Will the Belgian Cats make #FIBAWWC history in Sydney?
SYDNEY (Australia) - When Belgium stepped out at the last edition of the FIBA Women's Basketball World Cup they won the hearts of fans with a breathtaking debut and only just missed out on the podium.
Making a ride all the way to the Semi-Finals with some beautiful play, their impact was so big that after sweeping aside France in the Quarter-Finals, it prompted an opinion piece entitled 'The day Belgium saved women's basketball.'
Since 2018 in Tenerife, they have won another FIBA Women's EuroBasket bronze medal and also played at a first ever Olympic Games when they could have made the Semi-Finals but lost a heartbreaker against Japan in the Quarter-Finals.
But there's also been some significant changes too, with head coach Philip Mestdagh replaced after Tokyo 2020 by Valery Demory and experienced leaders Kim Mestdagh and Ann Wauters both retiring. You can also throw in being beaten by Bosnia and Herzegovina in the FIBA Women's EuroBasket 2023 Qualifiers.
All of the above feeds into the intriguing question of whether Belgium are well placed (or not) to make history in Sydney by taking their first ever medal at the event.
Recently announcing their roster, albeit with one decision still to be made for the last spot, what are the factors that will determine whether they do get that podium spot?
Uber leadership of Emma Meesseman
With the phenomenal leadership and skills of Meesseman, the Cats can always make a sound case for taking a medal at any flagship event. She will remain the centerpiece and focal point for the team. Not just topping the scoring and rebounding chart for her country, but also making those smart passes, playing defense, holding everyone together in tough times and when needed, putting Belgium on her back to carry them through. Having one of the world's best ballers is priceless!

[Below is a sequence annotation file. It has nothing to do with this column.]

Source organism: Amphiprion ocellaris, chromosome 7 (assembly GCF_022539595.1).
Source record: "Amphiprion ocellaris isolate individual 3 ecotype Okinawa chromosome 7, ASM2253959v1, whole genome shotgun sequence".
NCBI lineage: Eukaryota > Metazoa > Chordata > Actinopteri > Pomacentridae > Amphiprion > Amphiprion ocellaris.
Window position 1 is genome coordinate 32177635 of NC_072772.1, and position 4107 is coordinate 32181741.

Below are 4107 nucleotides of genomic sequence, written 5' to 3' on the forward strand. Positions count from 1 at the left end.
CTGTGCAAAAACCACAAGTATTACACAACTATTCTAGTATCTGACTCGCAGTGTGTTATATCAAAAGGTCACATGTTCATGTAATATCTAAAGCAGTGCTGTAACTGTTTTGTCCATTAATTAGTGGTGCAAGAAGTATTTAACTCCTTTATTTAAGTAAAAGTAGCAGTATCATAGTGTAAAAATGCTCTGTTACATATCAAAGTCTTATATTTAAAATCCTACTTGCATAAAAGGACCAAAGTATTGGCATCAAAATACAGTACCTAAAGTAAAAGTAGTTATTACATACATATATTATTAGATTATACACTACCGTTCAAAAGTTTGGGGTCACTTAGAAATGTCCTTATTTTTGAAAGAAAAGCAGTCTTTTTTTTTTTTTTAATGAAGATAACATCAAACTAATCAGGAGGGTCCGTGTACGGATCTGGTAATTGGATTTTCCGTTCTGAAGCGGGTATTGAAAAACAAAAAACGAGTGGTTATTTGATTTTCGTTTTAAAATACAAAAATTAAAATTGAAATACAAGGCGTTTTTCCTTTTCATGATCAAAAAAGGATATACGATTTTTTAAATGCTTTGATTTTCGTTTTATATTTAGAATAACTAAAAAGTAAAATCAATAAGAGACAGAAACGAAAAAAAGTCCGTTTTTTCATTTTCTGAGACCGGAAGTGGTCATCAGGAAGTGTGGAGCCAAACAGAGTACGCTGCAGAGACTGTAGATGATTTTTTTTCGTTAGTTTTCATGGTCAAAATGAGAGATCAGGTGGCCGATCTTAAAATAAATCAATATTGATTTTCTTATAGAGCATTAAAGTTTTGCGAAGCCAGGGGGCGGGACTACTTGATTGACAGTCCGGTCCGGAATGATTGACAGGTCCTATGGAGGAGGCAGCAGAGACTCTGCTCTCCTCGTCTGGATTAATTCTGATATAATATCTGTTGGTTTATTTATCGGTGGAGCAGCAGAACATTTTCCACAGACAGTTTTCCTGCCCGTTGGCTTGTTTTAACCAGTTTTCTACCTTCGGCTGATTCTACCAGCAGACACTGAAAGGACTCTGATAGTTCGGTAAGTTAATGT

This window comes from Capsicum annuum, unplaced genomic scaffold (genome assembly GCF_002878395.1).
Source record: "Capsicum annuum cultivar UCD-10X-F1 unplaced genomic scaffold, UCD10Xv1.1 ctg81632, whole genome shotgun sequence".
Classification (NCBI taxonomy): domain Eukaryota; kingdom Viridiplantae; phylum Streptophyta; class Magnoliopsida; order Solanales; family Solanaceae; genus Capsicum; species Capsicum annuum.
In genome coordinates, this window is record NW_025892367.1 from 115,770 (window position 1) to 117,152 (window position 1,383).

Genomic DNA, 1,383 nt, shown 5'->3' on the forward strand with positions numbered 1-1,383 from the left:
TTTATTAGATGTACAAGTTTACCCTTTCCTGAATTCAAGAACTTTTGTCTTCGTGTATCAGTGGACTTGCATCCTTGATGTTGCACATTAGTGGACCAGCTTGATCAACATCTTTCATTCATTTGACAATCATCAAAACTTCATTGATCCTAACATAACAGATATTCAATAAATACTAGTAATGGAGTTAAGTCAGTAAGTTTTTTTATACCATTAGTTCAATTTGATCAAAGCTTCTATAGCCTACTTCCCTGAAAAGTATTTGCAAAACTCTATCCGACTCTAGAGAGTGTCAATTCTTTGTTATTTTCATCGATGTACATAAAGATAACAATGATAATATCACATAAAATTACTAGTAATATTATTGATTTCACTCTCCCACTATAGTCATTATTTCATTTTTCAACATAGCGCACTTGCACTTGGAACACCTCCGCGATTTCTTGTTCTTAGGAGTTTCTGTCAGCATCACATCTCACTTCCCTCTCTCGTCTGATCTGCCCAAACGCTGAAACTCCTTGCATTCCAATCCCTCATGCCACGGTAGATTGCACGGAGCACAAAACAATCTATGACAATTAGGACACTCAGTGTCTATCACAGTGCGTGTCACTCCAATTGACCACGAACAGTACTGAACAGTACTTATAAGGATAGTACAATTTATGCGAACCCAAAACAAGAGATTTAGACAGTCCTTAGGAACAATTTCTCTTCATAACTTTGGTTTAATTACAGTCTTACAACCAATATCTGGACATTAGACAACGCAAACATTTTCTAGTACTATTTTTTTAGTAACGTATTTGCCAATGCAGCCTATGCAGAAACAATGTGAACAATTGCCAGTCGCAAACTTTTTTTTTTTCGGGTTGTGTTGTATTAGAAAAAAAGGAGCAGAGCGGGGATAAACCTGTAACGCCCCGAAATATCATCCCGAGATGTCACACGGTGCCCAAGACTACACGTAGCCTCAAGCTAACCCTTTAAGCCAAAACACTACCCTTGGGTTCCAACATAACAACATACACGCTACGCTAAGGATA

Collective growth and roller-coaster since Tenerife
While a number of individual players have moved on since 2018 and not least the valuable veteran duo of Ann Wauters and Kim Mestdagh, the important thing is that Belgium have more collective lived experiences as a team. It arguably means they might be better prepared when they land in Sydney. They have had some success but also some tear-jerkers like losing by a point to Japan in Tokyo and agonizingly missing out on a first FIBA Women's EuroBasket Final last year. They will have learned a lot from those defeats.
Classy Allemand pulling the strings
The emergence of Julie Allemand at the 2018 edition was one of the major headlines from the entire tournament in Tenerife as the playmaker put the world on notice that she was stepping up to the elite club of top point guards. Her displays were stunning and she was unstoppable and the heartbeat of Belgium's reliance on team ball and exquisite assists time and time again. If she can get anywhere near that level of performance again, then the Cats could be in business for that podium!
New blood, new talent
Yes, a lot of experience and quality no longer stepping out for Belgium has left a void, but importantly, some dynamic and talented players have stepped into the team. Not least, the emergence of young guns Billie Massey and Maxuella Lisowa-Mbaka, plus Hind Ben Abdelkader ending a long hiatus from national team duties. This new blood and talent should give the team a lift and renewed impetus.
Avoiding the 'Group of Death'
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Not being in the so-called 'Group of Death' should matter to Belgium. While they can't be complacent facing the likes of Korea and Puerto Rico in Group A instead of the hyper-competitive Group B, the pressure might not be as intense as for those teams in the other half of the first phase. It maybe gives them more of an opportunity to iron out some wrinkles before they surely contemplate the knockout phase which will truly determine whether they can get to the podium as many are hoping for.